Principles of Native American journalist Bill Lawrence are needed today
Joe Fellegy in “Principles of journalist Lawrence needed today” writes about Bill Lawrence, Editor of Native American Press/Ojibwe News on the 10th anniversary of Lawrence’s death. Outdoor News March 14, 2020. (See below)
He recognizes Lawrence’s leadership and courage in calling for transparency and accountability as they dealt with State and Federal governments. A critical point always made by Lawrence was the importance of understanding the difference “between the Indians—meaning the people—and what he called today’s “Indian industry.”
Lawrence, formerly from the Red Lake reservation, asked hard questions about information often kept from Minnesotans and tribal members alike. He asked questions about following the money and power players behind today’s tribal related issues—“Pipeline politics. Mining issues. ‘Treaty rights’ harvests.”
Consider especially the issue of the Gull Lake gillnetting 1855 treaty case now being sent to the MN Supreme Court. Will Gov. Walz and AG Ellison defend MN citizens or not? Looks a lot like “not,” given AG Ellison’s (Governor backed) “opinion.” It reverses over 100 years of court rulings and State policy. The Gov. and AG are all in on expanding the current trust land “reservation” to 15 times its size.
Fellegy includes Mille Lacs “co-management” as another issue worthy of Lawrence’s hard follow-the-money-and-politics questions. He describes the DNR’s anemic negotiations to the tribe’s near elimination of angler walleye harvest from Mille Lacs. Outdoor News Editor Rob Drieslein recently called the tribe’s aggressive position on walleye harvest “ ‘downright mean’ and ‘ridiculous.’ “
Fellegy noted that Lawrence’s advocacy for the public’s right to know got his paper banned in many tribal enterprises throughout MN. He hoped that “Lawrence’s legacy [would] help fuel the public’s right to know!”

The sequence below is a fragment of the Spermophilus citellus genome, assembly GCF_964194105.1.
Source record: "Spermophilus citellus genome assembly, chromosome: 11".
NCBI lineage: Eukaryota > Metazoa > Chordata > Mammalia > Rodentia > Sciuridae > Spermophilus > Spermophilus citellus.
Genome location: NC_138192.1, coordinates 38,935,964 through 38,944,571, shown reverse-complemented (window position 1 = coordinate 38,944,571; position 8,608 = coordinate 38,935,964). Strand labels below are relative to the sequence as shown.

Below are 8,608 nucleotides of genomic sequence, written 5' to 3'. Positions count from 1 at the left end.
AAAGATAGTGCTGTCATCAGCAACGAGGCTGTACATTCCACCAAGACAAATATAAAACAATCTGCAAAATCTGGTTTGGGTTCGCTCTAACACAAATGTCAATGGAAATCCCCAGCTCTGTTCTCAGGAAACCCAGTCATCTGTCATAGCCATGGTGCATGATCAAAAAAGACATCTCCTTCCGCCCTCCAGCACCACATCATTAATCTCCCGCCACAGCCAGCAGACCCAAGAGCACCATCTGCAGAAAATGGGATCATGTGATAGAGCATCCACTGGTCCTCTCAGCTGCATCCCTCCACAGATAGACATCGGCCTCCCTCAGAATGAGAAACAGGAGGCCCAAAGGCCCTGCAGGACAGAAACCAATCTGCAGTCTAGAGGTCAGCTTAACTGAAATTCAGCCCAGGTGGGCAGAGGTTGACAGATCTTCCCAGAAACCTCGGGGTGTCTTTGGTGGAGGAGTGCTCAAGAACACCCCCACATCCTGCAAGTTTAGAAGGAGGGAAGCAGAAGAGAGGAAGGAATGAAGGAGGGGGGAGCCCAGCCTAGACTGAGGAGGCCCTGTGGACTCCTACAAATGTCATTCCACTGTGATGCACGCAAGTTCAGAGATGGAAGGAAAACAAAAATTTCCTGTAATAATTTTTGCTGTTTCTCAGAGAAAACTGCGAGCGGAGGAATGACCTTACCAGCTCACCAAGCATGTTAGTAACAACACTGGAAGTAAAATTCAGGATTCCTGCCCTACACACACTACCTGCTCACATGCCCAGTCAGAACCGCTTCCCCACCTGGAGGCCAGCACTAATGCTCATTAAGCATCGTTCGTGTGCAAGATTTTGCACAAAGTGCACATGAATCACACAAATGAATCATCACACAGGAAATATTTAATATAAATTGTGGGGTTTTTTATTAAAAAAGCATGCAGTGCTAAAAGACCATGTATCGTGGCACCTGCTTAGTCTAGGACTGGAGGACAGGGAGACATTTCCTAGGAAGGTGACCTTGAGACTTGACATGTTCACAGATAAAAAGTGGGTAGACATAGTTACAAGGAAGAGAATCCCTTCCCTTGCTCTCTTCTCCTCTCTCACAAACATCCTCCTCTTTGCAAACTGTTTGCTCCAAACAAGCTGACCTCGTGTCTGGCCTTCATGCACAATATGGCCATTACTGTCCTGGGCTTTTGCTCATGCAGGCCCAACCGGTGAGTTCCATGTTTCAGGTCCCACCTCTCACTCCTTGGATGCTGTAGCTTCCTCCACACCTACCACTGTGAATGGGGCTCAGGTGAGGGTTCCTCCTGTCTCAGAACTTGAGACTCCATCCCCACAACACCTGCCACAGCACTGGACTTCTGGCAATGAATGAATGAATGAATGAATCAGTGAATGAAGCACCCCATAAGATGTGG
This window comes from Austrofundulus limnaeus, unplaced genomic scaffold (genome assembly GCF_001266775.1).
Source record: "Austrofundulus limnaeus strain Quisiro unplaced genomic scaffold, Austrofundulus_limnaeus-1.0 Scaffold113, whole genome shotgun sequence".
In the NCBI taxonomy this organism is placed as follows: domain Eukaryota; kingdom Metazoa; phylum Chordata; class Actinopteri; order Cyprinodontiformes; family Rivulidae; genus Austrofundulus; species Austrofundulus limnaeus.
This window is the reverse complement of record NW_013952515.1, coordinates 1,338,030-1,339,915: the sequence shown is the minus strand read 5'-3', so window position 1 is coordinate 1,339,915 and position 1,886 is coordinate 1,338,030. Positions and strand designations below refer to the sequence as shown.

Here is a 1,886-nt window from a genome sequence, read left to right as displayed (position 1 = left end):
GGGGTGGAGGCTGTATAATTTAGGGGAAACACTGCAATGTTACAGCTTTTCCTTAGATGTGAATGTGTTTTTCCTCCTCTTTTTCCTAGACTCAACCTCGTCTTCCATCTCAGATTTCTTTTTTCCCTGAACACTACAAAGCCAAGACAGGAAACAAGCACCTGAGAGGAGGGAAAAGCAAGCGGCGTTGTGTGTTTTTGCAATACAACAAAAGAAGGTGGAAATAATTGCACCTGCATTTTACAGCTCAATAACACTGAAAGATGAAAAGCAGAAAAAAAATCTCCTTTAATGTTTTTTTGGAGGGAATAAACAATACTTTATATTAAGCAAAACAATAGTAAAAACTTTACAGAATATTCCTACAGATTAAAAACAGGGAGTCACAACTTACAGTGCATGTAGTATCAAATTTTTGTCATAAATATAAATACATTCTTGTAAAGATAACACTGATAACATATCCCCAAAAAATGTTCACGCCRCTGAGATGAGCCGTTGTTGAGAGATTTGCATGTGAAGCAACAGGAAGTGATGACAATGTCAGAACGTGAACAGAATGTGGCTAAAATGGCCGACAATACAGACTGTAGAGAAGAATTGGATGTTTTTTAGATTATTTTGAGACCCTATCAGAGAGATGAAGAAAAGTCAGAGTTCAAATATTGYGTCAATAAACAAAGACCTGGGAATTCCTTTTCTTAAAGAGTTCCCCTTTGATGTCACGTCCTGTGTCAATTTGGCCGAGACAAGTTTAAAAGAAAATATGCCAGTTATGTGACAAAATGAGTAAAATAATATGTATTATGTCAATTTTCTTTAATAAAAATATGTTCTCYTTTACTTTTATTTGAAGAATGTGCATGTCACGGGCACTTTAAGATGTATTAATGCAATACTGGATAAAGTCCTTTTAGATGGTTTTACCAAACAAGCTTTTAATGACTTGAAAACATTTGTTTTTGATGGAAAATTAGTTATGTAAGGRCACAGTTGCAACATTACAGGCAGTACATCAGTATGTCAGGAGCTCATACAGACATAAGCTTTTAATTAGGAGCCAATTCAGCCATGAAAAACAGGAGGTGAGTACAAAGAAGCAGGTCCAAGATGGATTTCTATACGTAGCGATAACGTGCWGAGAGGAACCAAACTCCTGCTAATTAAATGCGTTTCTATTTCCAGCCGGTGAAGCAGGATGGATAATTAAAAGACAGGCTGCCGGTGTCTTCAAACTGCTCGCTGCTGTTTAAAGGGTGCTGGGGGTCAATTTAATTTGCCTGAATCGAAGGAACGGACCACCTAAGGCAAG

Principles of journalist Lawrence needed today
By Joe Fellegy Rocking The Boat Outdoor News March 14, 2020
Bill Lawrence (1939-2010) published the periodical Native American Press/ Ojibwe News from 1988 to 2009. He passed away 10 years ago this month. When he was a kid, his family moved from the Red Lake Indian Reservation to Bemidji, where he excelled in academics and athletics, from grade school through college. He held various government jobs but drew special admiration and fame during his publishing career.
Lawrence was best known for championing transparency and accountability regarding modern tribal governments, including their dealings with state and federal policymakers. His memorable lectures to non-Indians, including me, went something like this: Hey, it’s nice that you have Indian friends. But in these modern times, always distinguish between the Indians – meaning the people – and what he called today’s “Indian industry.”
Indeed, today’s tribal governments are often the most powerful corporate-political-legal forces in their regions. Lawrence wanted more hard questions asked, more issues openly debated, and more data on the dollar flows – information often kept from citizens, including tribal enrollees. He strongly advocated for the public’s right to know.